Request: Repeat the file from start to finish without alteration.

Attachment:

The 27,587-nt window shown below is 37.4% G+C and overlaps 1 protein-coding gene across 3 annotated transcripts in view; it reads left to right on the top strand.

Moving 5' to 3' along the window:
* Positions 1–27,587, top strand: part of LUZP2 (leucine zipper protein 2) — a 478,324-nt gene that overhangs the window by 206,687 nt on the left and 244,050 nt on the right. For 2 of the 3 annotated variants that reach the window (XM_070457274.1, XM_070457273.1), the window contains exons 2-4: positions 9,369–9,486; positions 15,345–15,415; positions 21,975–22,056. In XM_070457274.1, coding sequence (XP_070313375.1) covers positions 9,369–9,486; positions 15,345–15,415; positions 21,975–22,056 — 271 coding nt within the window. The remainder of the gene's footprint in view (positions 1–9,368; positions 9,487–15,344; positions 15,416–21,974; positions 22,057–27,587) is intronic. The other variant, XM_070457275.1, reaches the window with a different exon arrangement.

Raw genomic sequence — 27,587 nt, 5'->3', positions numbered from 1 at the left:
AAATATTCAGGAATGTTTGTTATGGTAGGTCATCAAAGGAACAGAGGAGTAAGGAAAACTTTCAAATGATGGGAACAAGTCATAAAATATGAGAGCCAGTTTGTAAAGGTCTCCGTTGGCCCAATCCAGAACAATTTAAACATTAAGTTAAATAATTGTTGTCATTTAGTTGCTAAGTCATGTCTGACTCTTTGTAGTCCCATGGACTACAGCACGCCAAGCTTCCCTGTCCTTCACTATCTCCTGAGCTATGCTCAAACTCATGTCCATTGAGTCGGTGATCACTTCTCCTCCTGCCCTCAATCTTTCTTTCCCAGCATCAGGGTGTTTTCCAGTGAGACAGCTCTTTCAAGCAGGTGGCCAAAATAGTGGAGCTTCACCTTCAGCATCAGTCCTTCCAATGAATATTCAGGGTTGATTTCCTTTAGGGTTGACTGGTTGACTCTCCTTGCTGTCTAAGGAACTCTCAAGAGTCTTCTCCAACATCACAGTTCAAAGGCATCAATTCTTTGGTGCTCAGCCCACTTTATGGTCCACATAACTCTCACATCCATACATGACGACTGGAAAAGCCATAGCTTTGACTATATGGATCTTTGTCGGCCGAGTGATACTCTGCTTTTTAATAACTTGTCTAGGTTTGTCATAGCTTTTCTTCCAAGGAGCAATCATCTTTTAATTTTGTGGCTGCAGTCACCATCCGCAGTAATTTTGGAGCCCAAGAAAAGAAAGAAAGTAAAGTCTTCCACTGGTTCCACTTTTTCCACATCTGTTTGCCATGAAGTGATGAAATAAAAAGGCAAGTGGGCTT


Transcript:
The 27,587-nt window shown below is 37.4% G+C and overlaps 1 protein-coding gene across 3 annotated transcripts in view; it reads left to right on the top strand.

Moving 5' to 3' along the window:
* Positions 1–27,587, top strand: part of LUZP2 (leucine zipper protein 2) — a 478,324-nt gene that overhangs the window by 206,687 nt on the left and 244,050 nt on the right. For 2 of the 3 annotated variants that reach the window (XM_070457274.1, XM_070457273.1), the window contains exons 2-4: positions 9,369–9,486; positions 15,345–15,415; positions 21,975–22,056. In XM_070457274.1, coding sequence (XP_070313375.1) covers positions 9,369–9,486; positions 15,345–15,415; positions 21,975–22,056 — 271 coding nt within the window. The remainder of the gene's footprint in view (positions 1–9,368; positions 9,487–15,344; positions 15,416–21,974; positions 22,057–27,587) is intronic. The other variant, XM_070457275.1, reaches the window with a different exon arrangement.

Raw genomic sequence — 27,587 nt, 5'->3', positions numbered from 1 at the left:
AAATATTCAGGAATGTTTGTTATGGTAGGTCATCAAAGGAACAGAGGAGTAAGGAAAACTTTCAAATGATGGGAACAAGTCATAAAATATGAGAGCCAGTTTGTAAAGGTCTCCGTTGGCCCAATCCAGAACAATTTAAACATTAAGTTAAATAATTGTTGTCATTTAGTTGCTAAGTCATGTCTGACTCTTTGTAGTCCCATGGACTACAGCACGCCAAGCTTCCCTGTCCTTCACTATCTCCTGAGCTATGCTCAAACTCATGTCCATTGAGTCGGTGATCACTTCTCCTCCTGCCCTCAATCTTTCTTTCCCAGCATCAGGGTGTTTTCCAGTGAGACAGCTCTTTCAAGCAGGTGGCCAAAATAGTGGAGCTTCACCTTCAGCATCAGTCCTTCCAATGAATATTCAGGGTTGATTTCCTTTAGGGTTGACTGGTTGACTCTCCTTGCTGTCTAAGGAACTCTCAAGAGTCTTCTCCAACATCACAGTTCAAAGGCATCAATTCTTTGGTGCTCAGCCCACTTTATGGTCCACATAACTCTCACATCCATACATGACGACTGGAAAAGCCATAGCTTTGACTATATGGATCTTTGTCGGCCGAGTGATACTCTGCTTTTTAATAACTTGTCTAGGTTTGTCATAGCTTTTCTTCCAAGGAGCAATCATCTTTTAATTTTGTGGCTGCAGTCACCATCCGCAGTAATTTTGGAGCCCAAGAAAAGAAAGAAAGTAAAGTCTTCCACTGGTTCCACTTTTTCCACATCTGTTTGCCATGAAGTGATGAAATAAAAAGGCAAGTGGGCTT